Everything Satyajit Ray made was special: Paul Greengrass
British film-maker Paul Greengrass, who has helmed the famous Bourne film franchise, says that he is a fan of the late filmmaker Satyajit Ray, and that Ray is an inspiration to him. “I remember watching Pather Panchali (1955) when I was a student, and I loved it,” he said.hollywood Updated: Jul 29, 2014 18:56 IST
British film-maker Paul Greengrass, who has helmed the famous Bourne film franchise, says that he is a fan of the late film-maker Satyajit Ray, and that Ray is an inspiration to him. “I remember watching Pather Panchali (1955) when I was a student, and I loved it,” he told us in a telephonic interview.
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Greengrass also compares Ray to celebrated Japanese film-maker Akira Kurosawa, who directed the cult film Rashomon (1950). “He (Ray) was definitely one of the great masters of cinema, great at his art. He was like Kurosawa, everything he made had something special in it,” says the 58-year-old.
Paul Greengrass, who shot some scenes for the Bourne series in India, has fond memories of the trip, and the film-maker says he’d love to be back to capture more on his lens. “We shot a few scenes in Goa for the film. I loved every minute of ­shooting there. The people were great, the weather was great and the overall experience, was like, you know, great. I’d love to shoot in India, again. It has some beautiful landscapes,” says Greengrass.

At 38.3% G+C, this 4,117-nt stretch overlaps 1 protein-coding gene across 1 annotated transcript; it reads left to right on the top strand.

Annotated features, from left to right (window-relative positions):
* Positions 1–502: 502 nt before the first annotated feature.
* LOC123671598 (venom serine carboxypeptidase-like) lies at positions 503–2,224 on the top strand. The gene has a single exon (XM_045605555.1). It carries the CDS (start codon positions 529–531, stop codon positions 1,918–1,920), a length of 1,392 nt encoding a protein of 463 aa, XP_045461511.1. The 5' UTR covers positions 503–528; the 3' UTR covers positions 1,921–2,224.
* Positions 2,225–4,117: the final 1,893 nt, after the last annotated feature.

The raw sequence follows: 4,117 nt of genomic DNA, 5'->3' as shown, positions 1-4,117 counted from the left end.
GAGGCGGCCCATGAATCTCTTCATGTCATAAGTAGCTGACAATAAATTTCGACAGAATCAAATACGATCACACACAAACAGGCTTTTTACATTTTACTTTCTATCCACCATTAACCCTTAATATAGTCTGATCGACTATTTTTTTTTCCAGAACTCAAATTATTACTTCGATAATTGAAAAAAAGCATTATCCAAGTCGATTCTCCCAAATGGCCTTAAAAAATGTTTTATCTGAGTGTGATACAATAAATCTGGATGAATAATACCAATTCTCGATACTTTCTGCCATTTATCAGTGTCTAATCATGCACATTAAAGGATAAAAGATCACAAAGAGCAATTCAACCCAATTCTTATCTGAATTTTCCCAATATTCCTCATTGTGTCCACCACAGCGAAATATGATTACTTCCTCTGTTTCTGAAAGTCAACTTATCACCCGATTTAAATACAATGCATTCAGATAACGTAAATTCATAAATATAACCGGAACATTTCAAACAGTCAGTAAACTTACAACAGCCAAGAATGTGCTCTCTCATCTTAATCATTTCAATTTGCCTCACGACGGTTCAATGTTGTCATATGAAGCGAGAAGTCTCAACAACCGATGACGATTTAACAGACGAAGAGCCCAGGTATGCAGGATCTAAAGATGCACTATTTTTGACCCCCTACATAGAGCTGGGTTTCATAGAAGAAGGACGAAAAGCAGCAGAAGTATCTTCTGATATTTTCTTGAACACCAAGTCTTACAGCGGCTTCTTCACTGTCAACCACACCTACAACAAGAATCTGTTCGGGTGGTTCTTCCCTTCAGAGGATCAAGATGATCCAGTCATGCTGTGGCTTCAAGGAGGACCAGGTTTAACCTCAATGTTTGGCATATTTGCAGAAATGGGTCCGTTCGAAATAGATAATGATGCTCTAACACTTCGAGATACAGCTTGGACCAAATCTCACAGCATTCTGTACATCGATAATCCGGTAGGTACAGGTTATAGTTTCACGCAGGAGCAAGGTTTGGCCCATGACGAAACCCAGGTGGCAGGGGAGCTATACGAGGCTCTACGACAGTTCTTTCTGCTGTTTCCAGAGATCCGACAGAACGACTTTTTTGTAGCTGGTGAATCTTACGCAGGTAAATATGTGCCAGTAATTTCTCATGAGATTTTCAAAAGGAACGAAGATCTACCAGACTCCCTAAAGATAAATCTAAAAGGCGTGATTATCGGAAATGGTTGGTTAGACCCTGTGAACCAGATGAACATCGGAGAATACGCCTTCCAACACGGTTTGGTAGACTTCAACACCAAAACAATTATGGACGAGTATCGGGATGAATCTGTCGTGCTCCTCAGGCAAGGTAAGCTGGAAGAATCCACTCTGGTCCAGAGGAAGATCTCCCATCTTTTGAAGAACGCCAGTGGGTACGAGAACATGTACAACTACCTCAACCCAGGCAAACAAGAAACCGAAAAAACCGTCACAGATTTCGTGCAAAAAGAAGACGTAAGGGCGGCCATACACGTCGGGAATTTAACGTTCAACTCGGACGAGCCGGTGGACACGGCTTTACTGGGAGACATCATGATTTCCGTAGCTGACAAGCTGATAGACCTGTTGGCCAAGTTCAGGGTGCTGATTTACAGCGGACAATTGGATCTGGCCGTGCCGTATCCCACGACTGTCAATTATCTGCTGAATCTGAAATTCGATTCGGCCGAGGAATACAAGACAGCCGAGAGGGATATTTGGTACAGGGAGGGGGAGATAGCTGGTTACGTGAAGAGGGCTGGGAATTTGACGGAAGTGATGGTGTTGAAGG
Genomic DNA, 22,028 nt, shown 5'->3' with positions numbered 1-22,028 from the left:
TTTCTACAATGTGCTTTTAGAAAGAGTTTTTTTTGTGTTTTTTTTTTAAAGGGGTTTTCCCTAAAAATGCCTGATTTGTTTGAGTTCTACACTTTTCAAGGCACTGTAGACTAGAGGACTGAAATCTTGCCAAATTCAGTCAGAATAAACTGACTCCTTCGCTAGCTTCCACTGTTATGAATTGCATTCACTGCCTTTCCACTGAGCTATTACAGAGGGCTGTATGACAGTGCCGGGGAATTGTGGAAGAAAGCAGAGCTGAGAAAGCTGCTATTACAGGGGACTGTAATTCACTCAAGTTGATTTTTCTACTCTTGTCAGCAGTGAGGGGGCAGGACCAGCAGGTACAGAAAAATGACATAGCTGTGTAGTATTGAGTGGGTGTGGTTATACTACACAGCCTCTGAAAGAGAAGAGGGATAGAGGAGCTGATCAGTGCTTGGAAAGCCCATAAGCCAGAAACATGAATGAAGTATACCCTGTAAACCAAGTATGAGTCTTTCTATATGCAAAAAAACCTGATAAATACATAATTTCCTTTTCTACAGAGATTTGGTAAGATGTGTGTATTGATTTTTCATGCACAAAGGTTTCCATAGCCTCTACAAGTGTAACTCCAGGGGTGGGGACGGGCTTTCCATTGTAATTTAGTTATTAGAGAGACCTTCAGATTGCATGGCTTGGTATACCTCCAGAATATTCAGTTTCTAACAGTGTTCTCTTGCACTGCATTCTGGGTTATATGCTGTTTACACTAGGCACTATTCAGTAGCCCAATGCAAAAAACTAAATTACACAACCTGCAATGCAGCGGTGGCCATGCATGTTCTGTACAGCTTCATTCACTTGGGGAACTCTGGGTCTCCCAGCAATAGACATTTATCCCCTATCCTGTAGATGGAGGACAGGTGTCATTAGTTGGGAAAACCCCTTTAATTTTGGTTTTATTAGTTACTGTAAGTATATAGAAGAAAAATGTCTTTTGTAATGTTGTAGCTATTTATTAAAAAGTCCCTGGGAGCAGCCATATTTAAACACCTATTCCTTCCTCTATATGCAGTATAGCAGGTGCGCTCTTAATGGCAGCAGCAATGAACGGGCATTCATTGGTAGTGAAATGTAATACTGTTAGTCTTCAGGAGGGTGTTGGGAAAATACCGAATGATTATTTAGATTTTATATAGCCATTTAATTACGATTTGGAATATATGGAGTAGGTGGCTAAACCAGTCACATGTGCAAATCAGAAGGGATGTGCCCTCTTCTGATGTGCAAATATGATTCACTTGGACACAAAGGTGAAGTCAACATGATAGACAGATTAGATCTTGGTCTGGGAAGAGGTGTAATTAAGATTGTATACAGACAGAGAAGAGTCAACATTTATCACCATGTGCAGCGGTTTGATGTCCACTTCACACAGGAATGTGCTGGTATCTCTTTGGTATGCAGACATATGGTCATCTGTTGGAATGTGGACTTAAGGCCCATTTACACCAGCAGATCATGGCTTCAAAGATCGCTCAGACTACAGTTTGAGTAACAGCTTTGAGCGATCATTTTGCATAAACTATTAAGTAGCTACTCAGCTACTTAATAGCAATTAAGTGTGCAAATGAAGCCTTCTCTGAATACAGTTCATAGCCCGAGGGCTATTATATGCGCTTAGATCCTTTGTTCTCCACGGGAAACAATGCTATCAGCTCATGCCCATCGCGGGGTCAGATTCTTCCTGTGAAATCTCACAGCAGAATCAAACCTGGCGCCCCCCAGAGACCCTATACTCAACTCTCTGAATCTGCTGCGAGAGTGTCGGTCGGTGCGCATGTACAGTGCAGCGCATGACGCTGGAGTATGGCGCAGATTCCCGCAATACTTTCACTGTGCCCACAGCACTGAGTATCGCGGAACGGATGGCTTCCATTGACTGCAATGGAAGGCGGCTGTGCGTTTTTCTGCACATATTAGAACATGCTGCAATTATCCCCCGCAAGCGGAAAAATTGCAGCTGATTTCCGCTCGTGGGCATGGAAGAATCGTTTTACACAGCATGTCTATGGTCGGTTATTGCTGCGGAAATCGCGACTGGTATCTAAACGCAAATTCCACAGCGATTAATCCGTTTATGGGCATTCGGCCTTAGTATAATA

A self-confessed Satyajit Ray fan, the film-maker says it’s about time that Indian influence takes over western cinema. Talking about a possible interlinking between British and Indian cinema, the 58-year-old adds, “I loved Danny Boyle’s Slumdog Millionaire (2008). The film was very popular around the globe as well. I loved Monsoon Wedding (2001) as well. It was ­beautiful. I feel that in the years to come, especially in the UK, you will see a lot of Indian influence in films. The song, the dance, the humour — the overall energy in Indian films is fantastic. I see a crossover between films in the UK and India.”
Greengrass’s film, Captain Philips (2013) received six nominations at this years Academy Awards, but failed to bag an Oscar. Was he disappointed? “You don’t make films to win awards. I’ve been lucky enough to win a few of them earlier. But what matters to me more is the fact that the audiences in India and around the world watched the film, enjoyed it and talked about it,” he says, adding that actor Barkhad Abdi — who was nominated in the Best Supporting Actor (male) category — was really excited about it. “It was a huge moment. Also, Barkhad’s fellow nominees in the category, (Bradley Cooper, Jared Leto and others) were brilliant actors, and he couldn’t believe that he was even nominated,” he says.
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